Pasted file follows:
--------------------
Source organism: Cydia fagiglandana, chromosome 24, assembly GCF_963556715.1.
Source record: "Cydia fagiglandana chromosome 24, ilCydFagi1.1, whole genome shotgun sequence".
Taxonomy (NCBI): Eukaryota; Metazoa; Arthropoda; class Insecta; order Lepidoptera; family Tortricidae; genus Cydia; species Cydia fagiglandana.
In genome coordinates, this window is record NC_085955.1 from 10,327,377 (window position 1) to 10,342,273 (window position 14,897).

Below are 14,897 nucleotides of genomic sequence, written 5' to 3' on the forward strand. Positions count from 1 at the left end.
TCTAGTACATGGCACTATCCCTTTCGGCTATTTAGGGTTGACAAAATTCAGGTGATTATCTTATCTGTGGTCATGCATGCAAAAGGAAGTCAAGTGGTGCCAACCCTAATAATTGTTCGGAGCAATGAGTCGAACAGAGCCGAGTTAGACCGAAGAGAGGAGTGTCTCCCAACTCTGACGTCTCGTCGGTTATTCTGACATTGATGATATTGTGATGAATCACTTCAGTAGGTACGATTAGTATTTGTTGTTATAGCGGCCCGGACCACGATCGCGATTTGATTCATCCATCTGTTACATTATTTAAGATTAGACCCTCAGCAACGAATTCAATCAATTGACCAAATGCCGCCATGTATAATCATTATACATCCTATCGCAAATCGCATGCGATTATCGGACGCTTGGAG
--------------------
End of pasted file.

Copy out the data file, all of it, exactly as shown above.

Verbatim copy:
Source organism: Cydia fagiglandana, chromosome 24, assembly GCF_963556715.1.
Source record: "Cydia fagiglandana chromosome 24, ilCydFagi1.1, whole genome shotgun sequence".
Taxonomy (NCBI): Eukaryota; Metazoa; Arthropoda; class Insecta; order Lepidoptera; family Tortricidae; genus Cydia; species Cydia fagiglandana.
In genome coordinates, this window is record NC_085955.1 from 10,327,377 (window position 1) to 10,342,273 (window position 14,897).

Below are 14,897 nucleotides of genomic sequence, written 5' to 3' on the forward strand. Positions count from 1 at the left end.
TCTAGTACATGGCACTATCCCTTTCGGCTATTTAGGGTTGACAAAATTCAGGTGATTATCTTATCTGTGGTCATGCATGCAAAAGGAAGTCAAGTGGTGCCAACCCTAATAATTGTTCGGAGCAATGAGTCGAACAGAGCCGAGTTAGACCGAAGAGAGGAGTGTCTCCCAACTCTGACGTCTCGTCGGTTATTCTGACATTGATGATATTGTGATGAATCACTTCAGTAGGTACGATTAGTATTTGTTGTTATAGCGGCCCGGACCACGATCGCGATTTGATTCATCCATCTGTTACATTATTTAAGATTAGACCCTCAGCAACGAATTCAATCAATTGACCAAATGCCGCCATGTATAATCATTATACATCCTATCGCAAATCGCATGCGATTATCGGACGCTTGGAG